from the world's big
Your brain stops at the most comforting thought. The truth is somewhere beyond that. Using scientific skepticism as a guide, astrophysicist Lawrence Krauss outlines the questions that critical thinkers ask themselves.
Strange answers aren’t inherently wrong, and satisfying answers aren’t inherently right, says Lawrence Krauss in this critical thinking crash course. The astrophysicist explains how principles of scientific skepticism can be applied beyond the laboratory; it can be a filter for the nonsense and misinformation we encounter each and every day. Here, he establishes a handful of core questions that critical thinkers ask themselves, which can be used to challenge your misconceptions and sense of comfort, question inconsistency, and think past your brain's evolved biases. Piece by piece, you can systematically remove nonsense from your life. Lawrence Krauss' most recent book is The Greatest Story Ever Told -- So Far: Why Are We Here?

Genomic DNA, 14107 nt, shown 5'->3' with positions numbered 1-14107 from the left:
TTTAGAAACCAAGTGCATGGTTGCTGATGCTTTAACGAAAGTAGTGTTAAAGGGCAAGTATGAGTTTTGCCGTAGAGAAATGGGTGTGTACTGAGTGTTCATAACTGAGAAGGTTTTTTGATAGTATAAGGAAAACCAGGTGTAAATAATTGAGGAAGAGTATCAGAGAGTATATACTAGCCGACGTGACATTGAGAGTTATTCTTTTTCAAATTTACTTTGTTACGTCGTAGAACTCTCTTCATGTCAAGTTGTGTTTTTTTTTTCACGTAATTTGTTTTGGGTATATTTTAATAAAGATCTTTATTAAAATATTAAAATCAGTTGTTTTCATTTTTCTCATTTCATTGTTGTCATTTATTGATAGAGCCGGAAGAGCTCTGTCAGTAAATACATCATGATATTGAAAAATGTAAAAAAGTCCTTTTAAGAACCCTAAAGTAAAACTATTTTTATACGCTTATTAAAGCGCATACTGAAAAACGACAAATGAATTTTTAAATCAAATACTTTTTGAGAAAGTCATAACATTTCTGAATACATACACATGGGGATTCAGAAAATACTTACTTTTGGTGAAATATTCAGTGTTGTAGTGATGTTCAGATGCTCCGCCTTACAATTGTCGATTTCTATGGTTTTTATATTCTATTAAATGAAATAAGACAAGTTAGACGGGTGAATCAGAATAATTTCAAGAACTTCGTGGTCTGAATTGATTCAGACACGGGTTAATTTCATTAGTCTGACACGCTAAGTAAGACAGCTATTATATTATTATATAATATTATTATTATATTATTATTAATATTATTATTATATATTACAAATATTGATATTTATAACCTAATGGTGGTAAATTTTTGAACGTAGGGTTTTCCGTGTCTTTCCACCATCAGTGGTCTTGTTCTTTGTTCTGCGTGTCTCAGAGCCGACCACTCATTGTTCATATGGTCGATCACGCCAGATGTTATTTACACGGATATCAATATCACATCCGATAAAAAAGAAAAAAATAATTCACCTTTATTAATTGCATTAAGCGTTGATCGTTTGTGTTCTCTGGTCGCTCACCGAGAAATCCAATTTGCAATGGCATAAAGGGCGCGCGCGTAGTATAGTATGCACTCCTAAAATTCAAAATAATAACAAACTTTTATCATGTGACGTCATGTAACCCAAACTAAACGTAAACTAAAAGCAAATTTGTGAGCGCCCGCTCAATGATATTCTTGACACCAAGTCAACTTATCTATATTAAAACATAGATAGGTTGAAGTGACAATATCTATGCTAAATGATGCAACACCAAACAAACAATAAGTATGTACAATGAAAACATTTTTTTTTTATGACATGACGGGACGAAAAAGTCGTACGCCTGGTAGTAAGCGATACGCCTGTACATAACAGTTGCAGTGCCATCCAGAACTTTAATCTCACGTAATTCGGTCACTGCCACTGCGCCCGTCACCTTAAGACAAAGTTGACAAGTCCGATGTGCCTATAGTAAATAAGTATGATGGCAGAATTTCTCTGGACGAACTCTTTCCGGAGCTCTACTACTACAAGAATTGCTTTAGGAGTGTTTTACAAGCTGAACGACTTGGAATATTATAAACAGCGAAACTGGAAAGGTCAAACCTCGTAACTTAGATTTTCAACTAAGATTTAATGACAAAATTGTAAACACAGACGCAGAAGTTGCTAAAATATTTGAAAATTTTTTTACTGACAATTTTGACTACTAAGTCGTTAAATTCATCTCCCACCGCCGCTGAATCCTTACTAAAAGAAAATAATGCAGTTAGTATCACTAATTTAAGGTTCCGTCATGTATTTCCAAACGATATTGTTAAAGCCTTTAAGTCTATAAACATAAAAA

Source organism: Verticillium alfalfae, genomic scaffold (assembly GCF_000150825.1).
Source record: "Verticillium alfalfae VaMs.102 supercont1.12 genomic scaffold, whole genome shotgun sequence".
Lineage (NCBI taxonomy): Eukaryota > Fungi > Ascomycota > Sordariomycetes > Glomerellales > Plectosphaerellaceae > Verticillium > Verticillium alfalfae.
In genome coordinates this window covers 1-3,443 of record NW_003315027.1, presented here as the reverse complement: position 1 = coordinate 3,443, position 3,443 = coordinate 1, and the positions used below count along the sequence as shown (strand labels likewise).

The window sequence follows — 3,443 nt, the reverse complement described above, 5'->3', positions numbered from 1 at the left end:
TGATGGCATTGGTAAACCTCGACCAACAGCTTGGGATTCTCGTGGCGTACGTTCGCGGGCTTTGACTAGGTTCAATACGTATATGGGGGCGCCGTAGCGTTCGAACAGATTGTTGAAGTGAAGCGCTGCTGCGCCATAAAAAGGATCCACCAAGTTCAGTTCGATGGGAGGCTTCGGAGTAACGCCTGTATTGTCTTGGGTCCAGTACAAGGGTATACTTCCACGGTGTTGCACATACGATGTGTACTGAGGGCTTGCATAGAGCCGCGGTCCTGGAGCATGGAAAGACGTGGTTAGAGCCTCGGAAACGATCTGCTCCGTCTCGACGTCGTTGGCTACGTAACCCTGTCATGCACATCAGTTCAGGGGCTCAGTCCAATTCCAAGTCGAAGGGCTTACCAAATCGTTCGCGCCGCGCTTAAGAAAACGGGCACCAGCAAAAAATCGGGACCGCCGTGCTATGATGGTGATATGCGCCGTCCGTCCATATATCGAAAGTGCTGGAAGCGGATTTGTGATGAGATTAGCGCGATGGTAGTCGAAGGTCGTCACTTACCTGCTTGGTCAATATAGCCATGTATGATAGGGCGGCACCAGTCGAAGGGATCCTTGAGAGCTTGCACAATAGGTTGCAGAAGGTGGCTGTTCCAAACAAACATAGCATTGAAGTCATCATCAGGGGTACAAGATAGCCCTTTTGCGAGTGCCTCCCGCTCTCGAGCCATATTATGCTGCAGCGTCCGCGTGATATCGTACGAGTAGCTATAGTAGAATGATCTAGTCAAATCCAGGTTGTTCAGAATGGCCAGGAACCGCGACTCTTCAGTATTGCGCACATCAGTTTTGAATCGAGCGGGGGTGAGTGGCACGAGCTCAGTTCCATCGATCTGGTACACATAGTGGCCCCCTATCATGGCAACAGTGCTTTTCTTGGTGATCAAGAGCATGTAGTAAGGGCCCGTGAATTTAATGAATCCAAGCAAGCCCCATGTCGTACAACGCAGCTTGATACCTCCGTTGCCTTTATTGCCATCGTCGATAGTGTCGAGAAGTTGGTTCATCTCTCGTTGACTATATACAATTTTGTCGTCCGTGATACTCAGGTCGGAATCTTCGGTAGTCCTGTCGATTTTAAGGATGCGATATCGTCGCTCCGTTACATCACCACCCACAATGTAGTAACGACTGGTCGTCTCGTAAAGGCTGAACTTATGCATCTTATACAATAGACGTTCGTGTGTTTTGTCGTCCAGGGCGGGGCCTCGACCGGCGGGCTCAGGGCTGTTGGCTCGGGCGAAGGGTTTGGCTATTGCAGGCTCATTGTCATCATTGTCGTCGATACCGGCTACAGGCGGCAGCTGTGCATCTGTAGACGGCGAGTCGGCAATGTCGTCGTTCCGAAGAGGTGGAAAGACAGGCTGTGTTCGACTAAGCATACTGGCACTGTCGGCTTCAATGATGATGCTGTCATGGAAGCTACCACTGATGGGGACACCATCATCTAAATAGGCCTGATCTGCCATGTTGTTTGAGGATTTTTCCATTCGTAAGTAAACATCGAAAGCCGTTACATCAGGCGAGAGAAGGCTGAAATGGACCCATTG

A new study explains why and how people choose to avoid information and when that strategy could be beneficial.
A college course on how to recognize "bullshit" addresses fake news, memes, clickbaiting and misleading advertising.
Taking a course with the word "bullshit" in its title is a cynical student's dream that University of Washington professors Carl Bergstrom and Jevin West are making a reality. Their 10-week seminar, enticingly titled "Calling Bullshit in the Age of Big Data" begins in March.
Regardless of truth, the best storyteller wins: how else could a quarter of Americans, many struggling financially, ‘relate’ to a billionaire real estate mogul?
When Badlands National Park staff tweeted data regarding climate change in response to the Trump administration’s social media ban on the National Park Service, they were quickly forced to delete the tweets. Still, point made: you’re not entitled to your own alternative facts.